But Ahuga also depends on the water of the river for her daily income. She uses it to wash plastic bags, which she sells to vendors who use them to make reusable baskets.

As she splashes the black water on the bags and scrubs them with her feet, she fondly recalls swimming here as a child.

The National Environmental Management Agency, which is responsible for managing the river’s water quality standards and issuing discharge permits, has been accused by some Kenyan MPs of negligence that has allowed industry to pollute the river.

Industries along the river include paint manufacturers, dairies, manufacturers of solar or lead-acid batteries, among others. Some industries have been shut down in the past for dumping raw sewage into the river.

Heavy metals such as lead, barium, iron, aluminum, zinc and copper, among others, have been found in high concentrations at various sampling sites along the river by various research organizations including the University of Nairobi Department of Public Health and Toxicology.

Alex Okaru, a public health expert at the University of Nairobi, said high levels of heavy metals in water, particularly lead and barium, could cause health effects like liver and kidney damage if consumed.

“It is important to take the necessary steps to minimize the release of these two metals into the environment,” Okaru said.

A parliamentary committee hearing in 2021 accused NEMA of failing to take action against a distillery that local residents said releases waste in the Athi River area.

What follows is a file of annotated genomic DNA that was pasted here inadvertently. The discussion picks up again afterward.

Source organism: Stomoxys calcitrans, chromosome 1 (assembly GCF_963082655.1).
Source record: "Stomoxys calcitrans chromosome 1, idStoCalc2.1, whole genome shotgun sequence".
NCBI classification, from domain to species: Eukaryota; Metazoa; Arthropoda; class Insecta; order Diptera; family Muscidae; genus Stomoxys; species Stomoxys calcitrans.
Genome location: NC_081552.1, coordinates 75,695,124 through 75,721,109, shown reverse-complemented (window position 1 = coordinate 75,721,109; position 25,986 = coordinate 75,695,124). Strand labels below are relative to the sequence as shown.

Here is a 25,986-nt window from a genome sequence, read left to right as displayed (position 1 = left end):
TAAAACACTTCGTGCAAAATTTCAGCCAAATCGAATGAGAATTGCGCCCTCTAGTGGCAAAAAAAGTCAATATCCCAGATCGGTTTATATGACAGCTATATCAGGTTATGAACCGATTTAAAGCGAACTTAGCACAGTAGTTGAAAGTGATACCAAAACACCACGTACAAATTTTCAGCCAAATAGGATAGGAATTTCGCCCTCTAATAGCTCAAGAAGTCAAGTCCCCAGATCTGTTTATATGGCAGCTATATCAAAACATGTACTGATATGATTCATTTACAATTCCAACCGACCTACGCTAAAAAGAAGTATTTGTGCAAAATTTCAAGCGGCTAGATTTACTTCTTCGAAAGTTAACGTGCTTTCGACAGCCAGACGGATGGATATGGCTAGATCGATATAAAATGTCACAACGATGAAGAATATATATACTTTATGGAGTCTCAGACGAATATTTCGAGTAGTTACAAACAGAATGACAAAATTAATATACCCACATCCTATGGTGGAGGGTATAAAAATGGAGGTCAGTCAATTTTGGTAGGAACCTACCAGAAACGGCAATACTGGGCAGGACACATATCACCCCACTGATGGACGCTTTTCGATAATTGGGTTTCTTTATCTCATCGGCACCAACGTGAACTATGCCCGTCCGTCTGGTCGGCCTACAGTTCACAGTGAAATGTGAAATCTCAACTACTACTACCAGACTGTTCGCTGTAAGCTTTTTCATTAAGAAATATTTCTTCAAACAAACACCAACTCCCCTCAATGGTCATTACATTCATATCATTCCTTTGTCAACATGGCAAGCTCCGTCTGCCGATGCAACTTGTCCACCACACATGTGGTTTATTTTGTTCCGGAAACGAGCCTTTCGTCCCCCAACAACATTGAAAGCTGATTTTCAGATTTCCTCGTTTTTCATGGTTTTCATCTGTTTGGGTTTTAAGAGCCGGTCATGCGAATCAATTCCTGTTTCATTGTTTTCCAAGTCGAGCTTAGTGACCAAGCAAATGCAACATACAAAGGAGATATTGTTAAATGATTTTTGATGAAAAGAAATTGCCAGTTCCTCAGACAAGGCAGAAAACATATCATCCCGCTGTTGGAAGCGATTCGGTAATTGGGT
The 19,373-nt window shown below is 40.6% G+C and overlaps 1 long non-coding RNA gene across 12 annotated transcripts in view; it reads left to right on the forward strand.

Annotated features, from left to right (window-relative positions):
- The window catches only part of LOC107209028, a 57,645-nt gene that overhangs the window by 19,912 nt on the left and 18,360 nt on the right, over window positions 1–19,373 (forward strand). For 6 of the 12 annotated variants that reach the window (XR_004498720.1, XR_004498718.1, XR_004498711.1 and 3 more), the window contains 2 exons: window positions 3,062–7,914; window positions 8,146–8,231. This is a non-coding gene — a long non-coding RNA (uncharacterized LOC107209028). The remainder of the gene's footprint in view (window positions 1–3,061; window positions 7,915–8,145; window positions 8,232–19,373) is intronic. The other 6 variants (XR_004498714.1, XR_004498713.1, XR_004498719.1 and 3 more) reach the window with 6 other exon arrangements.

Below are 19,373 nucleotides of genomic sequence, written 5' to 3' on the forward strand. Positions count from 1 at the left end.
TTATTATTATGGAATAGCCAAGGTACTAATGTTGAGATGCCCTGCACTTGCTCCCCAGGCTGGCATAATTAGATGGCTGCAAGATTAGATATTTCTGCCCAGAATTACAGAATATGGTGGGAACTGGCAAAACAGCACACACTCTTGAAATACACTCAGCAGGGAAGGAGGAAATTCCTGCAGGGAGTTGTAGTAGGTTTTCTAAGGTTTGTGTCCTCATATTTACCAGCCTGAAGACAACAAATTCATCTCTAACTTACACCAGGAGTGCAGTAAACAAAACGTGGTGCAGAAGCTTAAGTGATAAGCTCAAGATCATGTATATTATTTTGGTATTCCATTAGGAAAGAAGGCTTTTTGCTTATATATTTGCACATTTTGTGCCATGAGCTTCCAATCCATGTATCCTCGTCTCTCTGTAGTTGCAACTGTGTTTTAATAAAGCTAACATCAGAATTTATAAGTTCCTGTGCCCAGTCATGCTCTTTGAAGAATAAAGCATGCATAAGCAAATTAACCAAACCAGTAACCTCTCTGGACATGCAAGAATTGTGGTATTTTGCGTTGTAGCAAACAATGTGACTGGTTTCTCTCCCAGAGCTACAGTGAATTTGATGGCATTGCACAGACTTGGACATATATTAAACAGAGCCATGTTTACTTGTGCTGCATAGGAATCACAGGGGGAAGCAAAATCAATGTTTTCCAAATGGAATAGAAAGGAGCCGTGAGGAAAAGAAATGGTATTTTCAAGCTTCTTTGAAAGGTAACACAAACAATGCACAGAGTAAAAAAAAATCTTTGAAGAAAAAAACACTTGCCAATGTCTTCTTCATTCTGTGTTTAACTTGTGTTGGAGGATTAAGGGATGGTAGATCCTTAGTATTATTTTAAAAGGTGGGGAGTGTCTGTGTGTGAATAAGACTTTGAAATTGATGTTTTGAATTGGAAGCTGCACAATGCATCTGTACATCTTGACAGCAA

In an interview with The Associated Press, NEMA chief David Ongare acknowledged that few companies face criminal prosecution these days, but said it’s because the government has changed its approach to encourage collaboration rather than being combative , which could lead to resistance.

He said companies have been asking for help in complying with the body’s guidelines since the changes were introduced.

“The cost of non-compliance becomes very high because if your business shuts down, by the time production resumes, you’ve lost customers and your market share,” Ongare said.

He claimed the Environment Agency had been constantly monitoring companies with previous violations and said if anyone was playing games they would soon catch up and take action.

The Environment Agency also said it responds to all pollution incidents reported by whistleblowers through its various platforms.

Locals and community organizations say another approach to cleaning up the river would be to provide modern toilets at little or no cost. The NEMA chief said he hopes the national government’s affordable housing program will reduce the number of people living in areas without good sanitation.

In Kibera, a community-based organization called Mazingira Yetu, or Swahili for our environment, is trying to address the problem by building 19 modern toilet blocks in partnership with a government agency, Athi Water.

The organization’s co-founder, Sam Dindi, said they also wanted to prevent plastic and other waste from being dumped in the river.

“The waste is collected and sorted into plastic waste, which is sold to recyclers or recycled into baskets, and organic waste, which is turned into compost manure,” Dindi said.

The manure is sold to people who have gardens and part is used to grow tree seedlings which the organization sells. The money generated from Mazingiza Yetu projects is distributed to the youth working with the organization.

“The idea of ​​introducing a circular economy worked here,” he said, citing the group’s small but successful reuse of waste products. “It just needs to be replicated.”